David Begelman, the former super-agent and Columbia Pictures president whose check-forging scandal in the 1970s became a symbol of Hollywood corruption, died of a gunshot wound in an apparent suicide late Monday, authorities said.
Begelman's body was found in a room at the Century Plaza Hotel & Tower in Century City shortly after 10 p.m. by hotel security, authorities said.
Friends said Begelman, 73, had checked in under an assumed name and contacted at least one close associate who feared he was despondent. Concerned, a group including actress Suzanne Pleshette tracked Begelman to the hotel and alerted security. Near the body was a .38 caliber handgun and a note that read, "My real name is David Begelman."
The flamboyant Begelman, who lived in Beverly Hills, was said to be depressed in the wake of the 1994 liquidation of his Gladden Entertainment production company, which he partnered with onetime sports mogul Bruce McNall. The company was forced into bankruptcy for allegedly defaulting on $4.1 million in payments to actors, writers and directors. Sources close to an ongoing federal grand jury investigation of McNall said Tuesday that the U.S. attorney's office might have targeted Begelman as part of that probe. Federal authorities refused to comment. McNall has pleaded guilty to bank fraud and faces a possible lengthy prison term.
Begelman, who resigned from Gladden Entertainment last year, formed a new company called Gladden Productions, and had been trying to secure financing for that operation.
According to sources, the former studio chief had a meeting scheduled for Monday afternoon to try to line up financing, but the effort reportedly was unsuccessful.
Freddie Fields, Begelman's close friend and longtime partner in the agent business, said the financial troubles were the latest in a string of "disappointments" that had left Begelman "depressed for the last two years."
"He was pretty much against the wall. . . . A lot of his close friends worried he would commit suicide," Fields said. But he added that as recently as Friday the two had had lunch and "he seemed OK."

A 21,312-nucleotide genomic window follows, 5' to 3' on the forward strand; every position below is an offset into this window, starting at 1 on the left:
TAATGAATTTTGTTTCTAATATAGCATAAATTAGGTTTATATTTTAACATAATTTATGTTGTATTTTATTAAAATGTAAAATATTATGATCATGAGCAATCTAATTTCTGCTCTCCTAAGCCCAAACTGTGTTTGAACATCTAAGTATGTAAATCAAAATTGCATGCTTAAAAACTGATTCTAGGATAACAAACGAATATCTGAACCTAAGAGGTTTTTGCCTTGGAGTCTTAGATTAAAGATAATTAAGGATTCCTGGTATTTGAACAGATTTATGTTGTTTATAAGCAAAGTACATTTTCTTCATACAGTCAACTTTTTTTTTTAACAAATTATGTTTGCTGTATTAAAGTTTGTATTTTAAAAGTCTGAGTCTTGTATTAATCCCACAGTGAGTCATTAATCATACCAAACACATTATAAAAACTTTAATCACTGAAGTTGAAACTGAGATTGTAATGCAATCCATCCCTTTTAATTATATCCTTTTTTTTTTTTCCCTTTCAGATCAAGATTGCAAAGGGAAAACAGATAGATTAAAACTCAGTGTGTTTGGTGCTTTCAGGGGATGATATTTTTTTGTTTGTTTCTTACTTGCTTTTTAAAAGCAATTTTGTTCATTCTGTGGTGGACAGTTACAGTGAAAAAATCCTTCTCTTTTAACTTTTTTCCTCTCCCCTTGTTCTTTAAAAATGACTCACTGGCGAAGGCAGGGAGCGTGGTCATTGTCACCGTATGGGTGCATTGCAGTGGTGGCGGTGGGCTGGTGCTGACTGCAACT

Fields said Begelman tried to contact him again Monday. Unsuccessful, Begelman apparently then called another close friend, manager Danny Welkes, and told him he was sending a package that contained a letter to Begelman's wife, Annabelle. This, Fields said, led to the search for Begelman's whereabouts that ended at the Century Plaza.
Welkes was unavailable for comment. At the Begelman residence Tuesday, Annabelle Begelman was said to be "too distraught to talk."
Those who knew Begelman said the same self-destructive streak that marked his professional life may have led to his death.
Producer Martin Bregman, a friend of 25 years, said, "David was enormously destructive, and at some point the pain must have been too much. He was brilliant, a wonderful salesman, one of the most charming men I've met when he wanted to be. Unfortunately, something was missing, misplaced within his emotional makeup. He had it--money, respect, prestige . . . you name it--and he blew it all."
Begelman, who was embroiled in an embezzlement scandal that became the subject of David McClintick's 1982 bestseller "Indecent Exposure," was pronounced dead Monday night by an ambulance crew dispatched to the scene, police said. Officials said that Begelman's hotel room showed no signs of forced entry and that nothing was missing.
An autopsy will probably be performed today but a coroner's report could take up to two months.
Begelman was born in New York on Aug. 26, 1921, the son of a Manhattan tailor. An early role model was his father's customer Billy Goodheart Jr., a co-founder of the then-powerhouse talent agency MCA, whose main business at the time was booking dance bands and other entertainment acts. After a stint in the Air Force during World War II, Begelman attended New York University. He drifted into the insurance business before joining MCA as a talent agent in the mid-'50s.
A renowned workaholic and skilled negotiator, he became one of Hollywood's premier agents. He and Fields formed Creative Management Associates in 1960, representing such stars as Judy Garland, Paul Newman, Liza Minnelli, Barbra Streisand, Steve McQueen, Woody Allen, Jackie Gleason and Fred Astaire.
They also pioneered the movie "package," in which stars, directors and writers from the same agency were attached to a single project.
In 1973, Begelman brought his knack for packaging to Columbia Pictures--now owned by Sony Corp.--taking the studio from the brink of bankruptcy to prominence over the course of several years with such hits as "Close Encounters of the Third Kind," "Shampoo" and "Funny Lady."